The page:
|Atomic Attack Civil Defense Films
|The Panama Papers
|Atari: Game Over
|The Abyss (Special Edition)
|Beyond the Rising Moon
I know I haven’t posted much on this page over the years, but it’s my plan to change that this year!
I decided to challenge myself to watch at least one new (to me) movie every day in 2019. I already know there are some points where it will be challenging due to upcoming projects, etc., but I’m ready to figure out how to make it happen! I’ll be posting updates at the end of each day with the movie I saw on my Facebook fan page and Twitter for now, but I’ll be posting a weekly summary of the movies I’ve seen here on the blog (probably on Sunday evenings) with select longer commentary either about one of the movies that week or any connecting themes.
In addition, Sundays will become a weekly update day on the blog before too long (figuring out what form that will take), mainly in an effort to force myself to be more productive. I’ll also post more active announcements for my upcoming work with the Atlanta Radio Theatre Company, any new audiobook projects and a few extra things on the horizons that I won’t talk about yet (because I haven’t scheduled them)!
I’m excited and I hope that 2019 will be a big year for all of us! HAPPY NEW YEAR!!
With the 66th Annual Emmys upon us, we begin the true awards show season once again. I thought I’d have some fun and pull an old post out of the archive that expresses my true feelings about these ceremonies. Enjoy!
So the Emmys aired last night. After weeks of build-up, people spent all day crowding outside the Nokia Theatre, here in L.A., hoping for a glimpse of their favorite celebrity on the ubiquitous red carpet. Twitter lit up with play-by-play commentary, snarky riffs on what was happening every second of the red carpet and the subsequent hours-long telecast. Now days will be spent obsessing over who won, who lost, who got robbed, who looked good, who behaved well, who was funny, who wasn’t…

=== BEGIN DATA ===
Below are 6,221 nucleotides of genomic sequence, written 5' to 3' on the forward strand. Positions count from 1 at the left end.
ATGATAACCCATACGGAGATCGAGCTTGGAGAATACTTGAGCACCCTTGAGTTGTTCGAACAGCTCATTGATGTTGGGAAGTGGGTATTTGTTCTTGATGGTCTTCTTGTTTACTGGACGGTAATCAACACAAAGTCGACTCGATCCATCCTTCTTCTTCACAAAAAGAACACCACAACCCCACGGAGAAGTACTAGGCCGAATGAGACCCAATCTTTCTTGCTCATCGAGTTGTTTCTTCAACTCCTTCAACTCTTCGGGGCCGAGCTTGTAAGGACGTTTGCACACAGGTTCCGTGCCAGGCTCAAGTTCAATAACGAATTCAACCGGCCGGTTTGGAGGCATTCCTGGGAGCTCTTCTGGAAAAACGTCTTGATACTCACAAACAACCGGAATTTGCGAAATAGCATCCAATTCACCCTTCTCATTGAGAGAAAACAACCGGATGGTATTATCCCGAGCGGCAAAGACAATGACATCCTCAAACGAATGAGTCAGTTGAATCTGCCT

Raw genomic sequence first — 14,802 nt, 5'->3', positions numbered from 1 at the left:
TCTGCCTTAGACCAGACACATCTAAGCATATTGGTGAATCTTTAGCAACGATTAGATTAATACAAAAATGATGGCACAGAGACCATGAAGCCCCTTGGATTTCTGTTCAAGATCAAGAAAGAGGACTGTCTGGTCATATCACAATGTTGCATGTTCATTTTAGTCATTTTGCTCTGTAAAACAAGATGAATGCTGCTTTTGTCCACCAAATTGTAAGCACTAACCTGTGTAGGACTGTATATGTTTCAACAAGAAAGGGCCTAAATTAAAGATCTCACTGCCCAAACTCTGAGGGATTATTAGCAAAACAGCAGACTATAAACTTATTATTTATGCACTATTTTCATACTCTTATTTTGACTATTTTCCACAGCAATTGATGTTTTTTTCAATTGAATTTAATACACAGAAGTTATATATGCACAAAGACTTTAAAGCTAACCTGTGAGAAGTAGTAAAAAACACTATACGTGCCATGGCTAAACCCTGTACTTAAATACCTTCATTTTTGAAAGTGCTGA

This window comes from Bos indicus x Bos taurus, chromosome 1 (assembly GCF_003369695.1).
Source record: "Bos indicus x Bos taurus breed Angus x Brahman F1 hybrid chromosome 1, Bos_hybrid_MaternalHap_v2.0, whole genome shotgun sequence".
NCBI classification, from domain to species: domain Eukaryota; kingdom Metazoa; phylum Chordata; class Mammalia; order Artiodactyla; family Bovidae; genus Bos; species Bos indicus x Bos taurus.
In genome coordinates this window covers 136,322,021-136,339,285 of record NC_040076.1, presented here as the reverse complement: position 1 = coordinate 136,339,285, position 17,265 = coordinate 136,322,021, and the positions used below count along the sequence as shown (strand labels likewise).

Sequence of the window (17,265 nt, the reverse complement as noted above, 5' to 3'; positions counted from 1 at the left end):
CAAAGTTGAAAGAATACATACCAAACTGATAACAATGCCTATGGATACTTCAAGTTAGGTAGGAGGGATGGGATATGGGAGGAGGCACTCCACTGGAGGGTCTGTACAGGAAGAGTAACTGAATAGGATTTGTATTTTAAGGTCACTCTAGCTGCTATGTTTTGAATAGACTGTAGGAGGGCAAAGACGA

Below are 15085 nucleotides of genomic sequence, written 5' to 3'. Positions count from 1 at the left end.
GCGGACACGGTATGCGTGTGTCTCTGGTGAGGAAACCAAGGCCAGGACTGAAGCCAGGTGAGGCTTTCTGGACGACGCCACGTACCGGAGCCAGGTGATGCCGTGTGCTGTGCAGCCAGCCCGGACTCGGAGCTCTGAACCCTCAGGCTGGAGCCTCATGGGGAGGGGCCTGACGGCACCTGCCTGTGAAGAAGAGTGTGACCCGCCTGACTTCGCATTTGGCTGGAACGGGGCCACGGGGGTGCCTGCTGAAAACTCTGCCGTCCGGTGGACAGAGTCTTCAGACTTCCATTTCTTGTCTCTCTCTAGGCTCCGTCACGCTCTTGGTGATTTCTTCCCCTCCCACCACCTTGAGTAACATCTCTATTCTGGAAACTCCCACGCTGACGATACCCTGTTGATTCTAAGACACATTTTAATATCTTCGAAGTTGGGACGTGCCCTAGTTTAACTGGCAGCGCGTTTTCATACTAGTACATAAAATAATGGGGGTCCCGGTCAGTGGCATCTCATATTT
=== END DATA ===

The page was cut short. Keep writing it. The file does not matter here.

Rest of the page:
Who cares?! Or more to the point, why do we care?
I’m a little torn on this. As an actor, I understand the desire to be recognized by your peers for doing great work, particularly since a lot of us take up this craft and profession to compensate for our own insecurities. (Much as I hate to admit it, I absolutely include myself in that group.) The trophy you get is merely a symbol that says “Hey, we, the people who do this as much as you do, think that you’ve done some amazing things professionally this year and that merits a token of our esteem.”
On the other hand, as a TV viewer, I’m not a big fan of the spectacle that these things have become. I didn’t watch the Emmys this year. That’s not a slam on this year’s host (the incredibly funny Jane Lynch) or the nominees (I’m a fan of most of them). I haven’t watched any awards show in quite a few years. It’s just gotten too ridiculous for me. The musical numbers, the awkward pairing of celebrities who deliver jokes that just don’t land, the stiff applause of those who don’t win while seething with rage and/or tears inside… the endless commercial breaks!!